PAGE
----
Jack Fleming
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Jack Fleming
Jack Fleming
Born(1923-02-03)February 3, 1923
DiedJanuary 3, 2001(2001-01-03) (aged 77)
OccupationSportscaster
Years active1947-1996

Leo W. "Jack" Fleming Jr. (February 3, 1923 - January 3, 2001) was an American sports announcer for the National Football League's Pittsburgh Steelers and the National Basketball Association's Chicago Bulls in professional sports, and also the West Virginia Mountaineers football and basketball teams. One of his most famous calls was for the Steelers in 1972, on the "Immaculate Reception".

Early life

Leo W. Fleming was born on February 3, 1923.[1] He was a United States Air Force navigator during World War II. He flew 23 combat missions and began his radio career while recuperating at Ashford Military Hospital.

Announcing career

West Virginia University

Jack Fleming, also known as the "Voice of the Mountaineers", served as the school's football and basketball announcer during the periods 1947-1959, 1962-1969, and 1974-1996. Some of Fleming's more memorable calls include calls on Rod Thorn, Major Harris, Jeff Hostetler, Will Drewery, the infamous "Flutie Sack" in 1984, Pat Randolph, Robert Walker's game-winning touchdown run against Miami in 1993, Ed Hill's game-winning touchdown catch against Boston College in 1993, and Amos Zereoué.[2]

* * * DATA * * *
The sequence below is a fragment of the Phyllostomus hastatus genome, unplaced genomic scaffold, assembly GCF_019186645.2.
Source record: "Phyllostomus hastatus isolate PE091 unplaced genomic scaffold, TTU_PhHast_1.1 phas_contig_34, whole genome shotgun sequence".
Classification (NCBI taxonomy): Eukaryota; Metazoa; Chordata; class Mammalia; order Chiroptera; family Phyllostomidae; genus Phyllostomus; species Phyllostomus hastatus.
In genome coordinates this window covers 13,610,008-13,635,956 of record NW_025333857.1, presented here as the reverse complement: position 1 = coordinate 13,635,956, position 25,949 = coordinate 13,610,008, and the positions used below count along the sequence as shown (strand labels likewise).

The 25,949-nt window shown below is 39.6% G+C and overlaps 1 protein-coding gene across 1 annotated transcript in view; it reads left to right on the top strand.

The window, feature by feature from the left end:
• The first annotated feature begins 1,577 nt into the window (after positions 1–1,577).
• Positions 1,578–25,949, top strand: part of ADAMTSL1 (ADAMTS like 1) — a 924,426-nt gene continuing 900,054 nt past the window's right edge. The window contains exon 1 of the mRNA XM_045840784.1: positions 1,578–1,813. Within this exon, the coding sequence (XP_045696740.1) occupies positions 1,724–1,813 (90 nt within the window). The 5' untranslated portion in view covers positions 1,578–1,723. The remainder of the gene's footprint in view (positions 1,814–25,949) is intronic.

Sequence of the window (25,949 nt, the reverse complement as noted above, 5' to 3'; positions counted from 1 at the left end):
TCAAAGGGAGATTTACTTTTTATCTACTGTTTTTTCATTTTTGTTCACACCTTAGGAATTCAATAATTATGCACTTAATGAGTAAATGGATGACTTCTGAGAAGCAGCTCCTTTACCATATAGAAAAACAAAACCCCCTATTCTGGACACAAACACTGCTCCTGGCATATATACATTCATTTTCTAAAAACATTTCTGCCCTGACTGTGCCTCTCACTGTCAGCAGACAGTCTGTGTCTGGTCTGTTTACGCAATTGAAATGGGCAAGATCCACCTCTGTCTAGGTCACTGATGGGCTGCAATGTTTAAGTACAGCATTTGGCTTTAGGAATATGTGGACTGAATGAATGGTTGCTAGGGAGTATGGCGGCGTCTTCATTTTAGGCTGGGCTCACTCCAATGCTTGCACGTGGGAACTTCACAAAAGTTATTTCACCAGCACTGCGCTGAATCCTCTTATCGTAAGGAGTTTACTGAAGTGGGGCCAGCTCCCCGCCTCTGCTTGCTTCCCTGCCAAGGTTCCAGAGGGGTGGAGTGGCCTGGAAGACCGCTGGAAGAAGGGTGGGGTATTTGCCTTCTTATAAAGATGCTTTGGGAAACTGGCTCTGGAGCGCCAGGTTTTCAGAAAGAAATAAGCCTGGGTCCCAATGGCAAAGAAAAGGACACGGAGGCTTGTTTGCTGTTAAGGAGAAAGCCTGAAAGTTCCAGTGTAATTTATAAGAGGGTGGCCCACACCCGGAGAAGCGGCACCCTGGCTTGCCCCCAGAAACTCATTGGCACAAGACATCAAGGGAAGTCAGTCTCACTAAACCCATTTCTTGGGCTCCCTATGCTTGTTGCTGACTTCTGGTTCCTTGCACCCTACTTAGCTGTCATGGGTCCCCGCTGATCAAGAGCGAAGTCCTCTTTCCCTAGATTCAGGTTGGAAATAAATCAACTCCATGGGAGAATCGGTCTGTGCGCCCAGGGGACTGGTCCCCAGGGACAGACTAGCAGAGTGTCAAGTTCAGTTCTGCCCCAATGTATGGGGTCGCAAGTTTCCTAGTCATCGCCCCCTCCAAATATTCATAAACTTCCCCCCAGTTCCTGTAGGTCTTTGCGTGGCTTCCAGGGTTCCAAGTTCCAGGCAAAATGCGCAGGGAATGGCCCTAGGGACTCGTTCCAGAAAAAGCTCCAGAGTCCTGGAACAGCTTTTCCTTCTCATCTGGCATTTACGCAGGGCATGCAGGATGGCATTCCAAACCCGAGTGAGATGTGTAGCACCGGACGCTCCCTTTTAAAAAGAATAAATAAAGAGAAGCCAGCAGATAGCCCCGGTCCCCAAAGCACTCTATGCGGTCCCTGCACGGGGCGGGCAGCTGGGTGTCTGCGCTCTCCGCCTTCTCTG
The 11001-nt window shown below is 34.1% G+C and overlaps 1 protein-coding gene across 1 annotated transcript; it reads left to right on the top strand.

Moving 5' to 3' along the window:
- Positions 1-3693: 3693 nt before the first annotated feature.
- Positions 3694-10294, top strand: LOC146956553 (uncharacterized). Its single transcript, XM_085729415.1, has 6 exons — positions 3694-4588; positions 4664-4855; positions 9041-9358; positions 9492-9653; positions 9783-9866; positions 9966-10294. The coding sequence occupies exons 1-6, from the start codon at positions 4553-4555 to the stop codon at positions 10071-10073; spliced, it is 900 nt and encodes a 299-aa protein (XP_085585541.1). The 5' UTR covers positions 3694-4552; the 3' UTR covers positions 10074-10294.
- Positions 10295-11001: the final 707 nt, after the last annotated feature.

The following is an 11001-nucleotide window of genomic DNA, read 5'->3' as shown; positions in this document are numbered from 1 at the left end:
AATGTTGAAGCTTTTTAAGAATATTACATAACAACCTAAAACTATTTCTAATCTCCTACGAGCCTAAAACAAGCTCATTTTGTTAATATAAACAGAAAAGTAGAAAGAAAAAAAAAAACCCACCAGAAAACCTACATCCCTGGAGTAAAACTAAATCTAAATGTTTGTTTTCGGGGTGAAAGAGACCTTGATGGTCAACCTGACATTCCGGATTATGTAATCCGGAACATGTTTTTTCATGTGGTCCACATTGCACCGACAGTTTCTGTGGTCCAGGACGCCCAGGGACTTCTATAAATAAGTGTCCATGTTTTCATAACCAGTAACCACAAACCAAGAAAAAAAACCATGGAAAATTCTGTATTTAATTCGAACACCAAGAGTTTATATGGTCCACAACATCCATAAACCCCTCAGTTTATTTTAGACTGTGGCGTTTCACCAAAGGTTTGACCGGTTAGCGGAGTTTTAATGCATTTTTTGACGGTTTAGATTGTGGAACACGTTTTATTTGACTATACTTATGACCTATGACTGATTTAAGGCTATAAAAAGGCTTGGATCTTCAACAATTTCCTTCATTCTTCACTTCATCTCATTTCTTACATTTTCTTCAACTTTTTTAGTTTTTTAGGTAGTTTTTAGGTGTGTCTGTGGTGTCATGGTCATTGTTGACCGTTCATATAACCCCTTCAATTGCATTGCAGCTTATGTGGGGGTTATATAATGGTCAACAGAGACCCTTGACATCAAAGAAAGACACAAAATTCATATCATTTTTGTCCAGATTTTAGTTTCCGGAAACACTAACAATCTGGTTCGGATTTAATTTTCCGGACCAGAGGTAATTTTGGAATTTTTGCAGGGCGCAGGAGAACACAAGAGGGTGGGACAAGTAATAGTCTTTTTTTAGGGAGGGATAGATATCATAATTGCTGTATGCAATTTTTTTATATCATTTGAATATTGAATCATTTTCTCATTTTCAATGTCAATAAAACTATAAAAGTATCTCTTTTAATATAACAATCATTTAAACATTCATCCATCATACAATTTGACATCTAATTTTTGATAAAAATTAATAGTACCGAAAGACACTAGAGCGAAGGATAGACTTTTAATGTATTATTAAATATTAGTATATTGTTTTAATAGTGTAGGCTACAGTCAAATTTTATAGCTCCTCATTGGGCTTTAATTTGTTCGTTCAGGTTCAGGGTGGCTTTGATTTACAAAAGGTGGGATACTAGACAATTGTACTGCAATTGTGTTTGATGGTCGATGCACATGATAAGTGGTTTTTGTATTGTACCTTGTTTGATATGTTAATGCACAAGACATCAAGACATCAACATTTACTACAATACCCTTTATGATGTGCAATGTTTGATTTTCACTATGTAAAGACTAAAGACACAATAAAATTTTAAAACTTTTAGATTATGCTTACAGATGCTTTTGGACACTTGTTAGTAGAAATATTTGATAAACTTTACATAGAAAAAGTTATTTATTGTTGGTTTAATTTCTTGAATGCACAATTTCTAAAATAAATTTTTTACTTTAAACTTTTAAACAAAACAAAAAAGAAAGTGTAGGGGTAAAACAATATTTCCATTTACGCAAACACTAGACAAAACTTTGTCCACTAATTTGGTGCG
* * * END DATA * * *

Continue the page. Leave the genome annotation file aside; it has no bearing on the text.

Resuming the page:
Fleming was a seven-time West Virginia sportscaster of the year winner, also receiving the 1996 Gene Morehouse Award from the West Virginia Sports Writers Association and the Chris Schenkel Award from the College Football Hall of Fame in 1999. In 1995, he was inducted into West Virginia University's Order of Vandalia, for outstanding service to the state and school.

Fleming was inducted into the West Virginia University Sports Hall of Fame in 2001.

Professional teams

Fleming also was the sports announcer for the Pittsburgh Steelers (1965-1993) of the NFL and the Chicago Bulls (1970-1973; 1978-1979) of the NBA. Fleming broadcast four Super Bowls, seven AFC Championship Games and an NBA All-Star Game during his tenure with both teams.

His most memorable call was in 1972 on the Steelers' "Immaculate Reception":[3]

References

External links



  This article uses material from the Wikipedia page available here. It is released under the Creative Commons Attribution-Share-Alike License 3.0.

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